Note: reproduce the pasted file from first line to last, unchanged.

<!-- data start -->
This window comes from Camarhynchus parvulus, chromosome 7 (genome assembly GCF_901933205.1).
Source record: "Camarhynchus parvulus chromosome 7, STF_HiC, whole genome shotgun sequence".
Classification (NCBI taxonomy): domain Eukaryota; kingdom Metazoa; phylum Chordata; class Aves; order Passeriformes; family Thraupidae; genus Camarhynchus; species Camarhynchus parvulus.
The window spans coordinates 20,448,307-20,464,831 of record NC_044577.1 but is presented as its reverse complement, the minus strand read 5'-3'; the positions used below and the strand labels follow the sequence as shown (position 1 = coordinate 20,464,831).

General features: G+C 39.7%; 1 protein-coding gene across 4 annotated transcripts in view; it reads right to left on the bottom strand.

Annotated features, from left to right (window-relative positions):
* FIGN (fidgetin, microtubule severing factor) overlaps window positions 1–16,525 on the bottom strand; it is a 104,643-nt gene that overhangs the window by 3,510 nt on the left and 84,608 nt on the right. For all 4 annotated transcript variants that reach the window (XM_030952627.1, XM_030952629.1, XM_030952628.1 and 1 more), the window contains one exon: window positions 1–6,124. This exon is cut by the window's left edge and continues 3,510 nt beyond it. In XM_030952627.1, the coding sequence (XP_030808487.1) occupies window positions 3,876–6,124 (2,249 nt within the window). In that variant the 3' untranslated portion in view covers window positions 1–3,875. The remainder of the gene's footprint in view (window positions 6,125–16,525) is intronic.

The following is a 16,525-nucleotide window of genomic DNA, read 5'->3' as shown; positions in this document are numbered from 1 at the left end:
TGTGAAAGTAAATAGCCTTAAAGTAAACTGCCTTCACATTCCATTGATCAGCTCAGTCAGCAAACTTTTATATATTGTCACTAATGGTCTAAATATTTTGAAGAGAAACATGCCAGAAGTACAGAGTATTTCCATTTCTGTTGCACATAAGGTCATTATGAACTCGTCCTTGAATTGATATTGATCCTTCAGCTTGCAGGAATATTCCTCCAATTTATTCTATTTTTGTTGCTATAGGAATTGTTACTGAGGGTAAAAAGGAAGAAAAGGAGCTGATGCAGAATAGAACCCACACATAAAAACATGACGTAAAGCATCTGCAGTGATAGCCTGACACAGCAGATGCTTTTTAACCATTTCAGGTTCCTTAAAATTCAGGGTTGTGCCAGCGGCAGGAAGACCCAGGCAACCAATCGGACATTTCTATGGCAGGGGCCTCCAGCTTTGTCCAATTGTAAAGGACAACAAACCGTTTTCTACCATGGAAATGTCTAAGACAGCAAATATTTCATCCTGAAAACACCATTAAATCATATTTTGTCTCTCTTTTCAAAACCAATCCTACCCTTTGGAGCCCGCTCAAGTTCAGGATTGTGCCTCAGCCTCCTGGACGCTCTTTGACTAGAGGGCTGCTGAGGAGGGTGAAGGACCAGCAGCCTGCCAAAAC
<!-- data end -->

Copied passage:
This window comes from Camarhynchus parvulus, chromosome 7 (genome assembly GCF_901933205.1).
Source record: "Camarhynchus parvulus chromosome 7, STF_HiC, whole genome shotgun sequence".
Classification (NCBI taxonomy): domain Eukaryota; kingdom Metazoa; phylum Chordata; class Aves; order Passeriformes; family Thraupidae; genus Camarhynchus; species Camarhynchus parvulus.
The window spans coordinates 20,448,307-20,464,831 of record NC_044577.1 but is presented as its reverse complement, the minus strand read 5'-3'; the positions used below and the strand labels follow the sequence as shown (position 1 = coordinate 20,464,831).

General features: G+C 39.7%; 1 protein-coding gene across 4 annotated transcripts in view; it reads right to left on the bottom strand.

Annotated features, from left to right (window-relative positions):
* FIGN (fidgetin, microtubule severing factor) overlaps window positions 1–16,525 on the bottom strand; it is a 104,643-nt gene that overhangs the window by 3,510 nt on the left and 84,608 nt on the right. For all 4 annotated transcript variants that reach the window (XM_030952627.1, XM_030952629.1, XM_030952628.1 and 1 more), the window contains one exon: window positions 1–6,124. This exon is cut by the window's left edge and continues 3,510 nt beyond it. In XM_030952627.1, the coding sequence (XP_030808487.1) occupies window positions 3,876–6,124 (2,249 nt within the window). In that variant the 3' untranslated portion in view covers window positions 1–3,875. The remainder of the gene's footprint in view (window positions 6,125–16,525) is intronic.

The following is a 16,525-nucleotide window of genomic DNA, read 5'->3' as shown; positions in this document are numbered from 1 at the left end:
TGTGAAAGTAAATAGCCTTAAAGTAAACTGCCTTCACATTCCATTGATCAGCTCAGTCAGCAAACTTTTATATATTGTCACTAATGGTCTAAATATTTTGAAGAGAAACATGCCAGAAGTACAGAGTATTTCCATTTCTGTTGCACATAAGGTCATTATGAACTCGTCCTTGAATTGATATTGATCCTTCAGCTTGCAGGAATATTCCTCCAATTTATTCTATTTTTGTTGCTATAGGAATTGTTACTGAGGGTAAAAAGGAAGAAAAGGAGCTGATGCAGAATAGAACCCACACATAAAAACATGACGTAAAGCATCTGCAGTGATAGCCTGACACAGCAGATGCTTTTTAACCATTTCAGGTTCCTTAAAATTCAGGGTTGTGCCAGCGGCAGGAAGACCCAGGCAACCAATCGGACATTTCTATGGCAGGGGCCTCCAGCTTTGTCCAATTGTAAAGGACAACAAACCGTTTTCTACCATGGAAATGTCTAAGACAGCAAATATTTCATCCTGAAAACACCATTAAATCATATTTTGTCTCTCTTTTCAAAACCAATCCTACCCTTTGGAGCCCGCTCAAGTTCAGGATTGTGCCTCAGCCTCCTGGACGCTCTTTGACTAGAGGGCTGCTGAGGAGGGTGAAGGACCAGCAGCCTGCCAAAAC